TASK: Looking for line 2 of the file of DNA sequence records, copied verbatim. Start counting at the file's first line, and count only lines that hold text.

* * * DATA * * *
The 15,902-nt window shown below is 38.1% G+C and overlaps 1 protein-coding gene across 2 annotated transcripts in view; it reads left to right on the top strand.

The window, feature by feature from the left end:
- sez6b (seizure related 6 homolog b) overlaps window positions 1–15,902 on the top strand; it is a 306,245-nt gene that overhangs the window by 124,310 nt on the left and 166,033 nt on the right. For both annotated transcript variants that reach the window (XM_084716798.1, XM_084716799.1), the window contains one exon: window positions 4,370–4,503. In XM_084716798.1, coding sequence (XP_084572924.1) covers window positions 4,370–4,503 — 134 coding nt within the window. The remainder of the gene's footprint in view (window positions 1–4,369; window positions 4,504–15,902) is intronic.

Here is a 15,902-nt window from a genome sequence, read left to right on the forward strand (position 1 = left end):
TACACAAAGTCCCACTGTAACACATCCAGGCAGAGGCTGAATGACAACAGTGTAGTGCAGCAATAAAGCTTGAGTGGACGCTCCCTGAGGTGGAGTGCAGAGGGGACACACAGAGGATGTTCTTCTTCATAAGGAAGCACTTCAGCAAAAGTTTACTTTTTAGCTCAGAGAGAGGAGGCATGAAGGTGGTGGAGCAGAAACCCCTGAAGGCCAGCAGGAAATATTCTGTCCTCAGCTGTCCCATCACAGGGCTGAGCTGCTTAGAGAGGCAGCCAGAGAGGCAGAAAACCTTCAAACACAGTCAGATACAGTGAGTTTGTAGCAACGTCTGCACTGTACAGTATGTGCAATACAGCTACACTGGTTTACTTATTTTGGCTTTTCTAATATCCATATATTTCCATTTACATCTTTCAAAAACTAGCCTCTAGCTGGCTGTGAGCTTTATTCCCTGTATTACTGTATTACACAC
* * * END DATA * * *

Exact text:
The window, feature by feature from the left end: